At Castle Black, Maester Aemon reveals to Jon Snow that his father was Maekar, and after their father died the crown passed to his brother Aegon, because Aemon refused the throne due to his vows as a maester. He also bitterly recounts how his brother's son, grandson, and great-grandchildren were all slaughtered during Robert's Rebellion, making Snow realize that Aemon is a member of House Targaryen. Unbeknownst to them both, Jon is also descended from Aegon, though Aemon would not live to learn the truth about Jon's parentage.
After the death of her son Joffrey Baratheon, Cersei Lannister remarks to Margaery Tyrell that the realm hasn't really had a good king in nearly fifty years. While she doesn't mention Aegon V by name, he is the king who died nearly fifty years ago: Robert Baratheon ruled for seventeen years before Joffrey, but was a drunken whore-mongering glutton who ignored politics, delegating matters of state to his Small Council. Before Robert, the Mad King Aerys II Targaryen sat the throne for about twenty years - prosperous years for the most part, but due to Aerys's Hand of the King Tywin Lannister, who had become the real power behind the throne.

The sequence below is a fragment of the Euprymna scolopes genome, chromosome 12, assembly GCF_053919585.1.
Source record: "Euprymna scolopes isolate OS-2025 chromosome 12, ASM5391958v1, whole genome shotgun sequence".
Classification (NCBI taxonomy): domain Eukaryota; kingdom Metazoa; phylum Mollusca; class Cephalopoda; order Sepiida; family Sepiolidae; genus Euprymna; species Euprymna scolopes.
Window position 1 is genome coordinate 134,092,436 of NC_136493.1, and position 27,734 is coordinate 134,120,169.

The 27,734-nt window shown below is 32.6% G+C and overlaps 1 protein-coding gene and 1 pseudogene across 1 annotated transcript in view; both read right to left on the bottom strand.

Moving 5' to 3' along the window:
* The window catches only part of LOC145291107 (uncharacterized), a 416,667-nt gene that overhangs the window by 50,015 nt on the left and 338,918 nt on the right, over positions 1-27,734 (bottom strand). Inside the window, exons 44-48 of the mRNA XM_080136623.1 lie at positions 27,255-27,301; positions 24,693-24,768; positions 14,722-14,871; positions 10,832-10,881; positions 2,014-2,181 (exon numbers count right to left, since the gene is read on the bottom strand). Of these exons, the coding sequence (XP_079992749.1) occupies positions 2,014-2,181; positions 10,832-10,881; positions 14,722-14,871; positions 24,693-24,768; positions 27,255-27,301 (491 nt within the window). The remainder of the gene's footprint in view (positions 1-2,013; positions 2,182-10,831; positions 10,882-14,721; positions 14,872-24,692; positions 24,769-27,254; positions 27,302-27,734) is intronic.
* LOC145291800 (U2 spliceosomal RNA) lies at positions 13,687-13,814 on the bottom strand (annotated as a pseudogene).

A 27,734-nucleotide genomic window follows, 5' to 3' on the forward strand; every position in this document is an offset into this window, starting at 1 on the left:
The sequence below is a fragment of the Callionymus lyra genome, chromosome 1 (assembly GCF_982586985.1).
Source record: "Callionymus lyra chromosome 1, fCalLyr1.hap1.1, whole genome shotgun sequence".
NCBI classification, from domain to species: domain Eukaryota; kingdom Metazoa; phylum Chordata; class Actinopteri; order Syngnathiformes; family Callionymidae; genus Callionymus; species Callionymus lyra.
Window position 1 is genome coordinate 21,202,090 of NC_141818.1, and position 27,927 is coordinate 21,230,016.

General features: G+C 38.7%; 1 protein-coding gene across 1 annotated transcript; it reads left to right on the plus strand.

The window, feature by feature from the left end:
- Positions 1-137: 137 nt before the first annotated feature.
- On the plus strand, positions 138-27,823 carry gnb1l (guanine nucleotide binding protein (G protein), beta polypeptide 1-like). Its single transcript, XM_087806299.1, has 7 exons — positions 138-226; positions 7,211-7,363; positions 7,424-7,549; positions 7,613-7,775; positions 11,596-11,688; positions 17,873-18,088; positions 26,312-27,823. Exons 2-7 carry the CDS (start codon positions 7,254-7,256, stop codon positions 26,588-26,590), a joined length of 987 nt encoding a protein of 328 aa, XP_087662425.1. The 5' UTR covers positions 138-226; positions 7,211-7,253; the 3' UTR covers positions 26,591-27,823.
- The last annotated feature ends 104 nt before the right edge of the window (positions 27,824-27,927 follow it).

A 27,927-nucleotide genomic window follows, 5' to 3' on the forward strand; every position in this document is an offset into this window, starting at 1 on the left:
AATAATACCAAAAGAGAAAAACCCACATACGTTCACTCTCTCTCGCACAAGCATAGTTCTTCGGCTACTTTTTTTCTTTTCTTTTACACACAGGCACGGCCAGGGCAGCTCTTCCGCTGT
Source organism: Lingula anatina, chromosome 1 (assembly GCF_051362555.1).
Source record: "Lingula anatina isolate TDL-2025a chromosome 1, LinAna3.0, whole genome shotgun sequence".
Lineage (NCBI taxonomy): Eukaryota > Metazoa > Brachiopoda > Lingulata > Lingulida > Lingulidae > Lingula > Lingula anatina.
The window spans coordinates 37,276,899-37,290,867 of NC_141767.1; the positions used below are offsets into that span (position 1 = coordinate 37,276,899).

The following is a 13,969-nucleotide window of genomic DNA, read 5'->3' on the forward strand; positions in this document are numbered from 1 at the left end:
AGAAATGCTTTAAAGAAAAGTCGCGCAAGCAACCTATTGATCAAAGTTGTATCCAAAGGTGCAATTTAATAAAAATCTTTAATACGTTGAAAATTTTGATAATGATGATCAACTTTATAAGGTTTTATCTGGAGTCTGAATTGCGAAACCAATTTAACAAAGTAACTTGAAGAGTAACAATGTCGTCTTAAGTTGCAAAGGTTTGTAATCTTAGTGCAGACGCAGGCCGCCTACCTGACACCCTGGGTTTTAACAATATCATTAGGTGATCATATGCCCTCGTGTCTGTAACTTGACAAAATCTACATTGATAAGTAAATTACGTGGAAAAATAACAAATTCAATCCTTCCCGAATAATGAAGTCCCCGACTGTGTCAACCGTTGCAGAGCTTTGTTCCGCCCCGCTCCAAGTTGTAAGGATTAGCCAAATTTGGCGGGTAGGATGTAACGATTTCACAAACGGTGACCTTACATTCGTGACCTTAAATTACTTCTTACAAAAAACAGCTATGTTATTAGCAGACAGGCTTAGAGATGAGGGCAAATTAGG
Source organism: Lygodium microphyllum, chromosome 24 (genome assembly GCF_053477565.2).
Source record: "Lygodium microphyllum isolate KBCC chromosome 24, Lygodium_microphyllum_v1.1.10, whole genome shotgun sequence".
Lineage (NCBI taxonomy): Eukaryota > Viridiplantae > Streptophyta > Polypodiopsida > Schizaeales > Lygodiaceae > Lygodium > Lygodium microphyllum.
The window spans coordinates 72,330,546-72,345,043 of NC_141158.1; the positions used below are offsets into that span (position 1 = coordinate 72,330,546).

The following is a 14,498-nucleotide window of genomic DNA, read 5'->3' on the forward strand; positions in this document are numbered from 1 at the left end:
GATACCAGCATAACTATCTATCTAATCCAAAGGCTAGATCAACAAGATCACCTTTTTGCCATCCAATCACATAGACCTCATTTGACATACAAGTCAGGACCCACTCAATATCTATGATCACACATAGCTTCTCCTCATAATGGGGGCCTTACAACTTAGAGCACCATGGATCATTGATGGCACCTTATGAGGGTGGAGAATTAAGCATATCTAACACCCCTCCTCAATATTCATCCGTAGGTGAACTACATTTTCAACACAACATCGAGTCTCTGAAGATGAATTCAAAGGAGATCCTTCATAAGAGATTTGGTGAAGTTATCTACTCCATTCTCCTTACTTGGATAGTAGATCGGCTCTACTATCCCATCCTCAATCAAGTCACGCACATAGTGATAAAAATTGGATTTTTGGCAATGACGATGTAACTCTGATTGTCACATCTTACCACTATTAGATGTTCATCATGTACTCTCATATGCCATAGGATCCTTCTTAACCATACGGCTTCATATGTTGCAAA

Eventually, Bran Stark discovers that his "half-brother" Jon Snow is in fact the son of his aunt Lyanna Stark and Rhaegar Targaryen, meaning that Aegon was in fact Jon's patrilineal great-grandfather.
In the booksEdit
Aegon, using the alias "Egg", spent many years traveling the Seven Kingdoms as a squire in the service of Ser Duncan the Tall, a hedge knight. At their first meeting Duncan was unaware of Egg's true identity, until he used his royal authority to save Duncan from being killed by his bullying older brother, Prince Aerion. Duncan was able to instead face Aerion on the tournament field and defeat him in combat. Unfortunately, Prince Baelor "Breakspear" Targaryen, the royal heir, was killed during the tournament. Prince Maekar - Aegon's father - despaired of Aerion's spoiled indolence and agreed to let Aegon serve as Duncan's squire to build character and gain experience of living in the "real" world.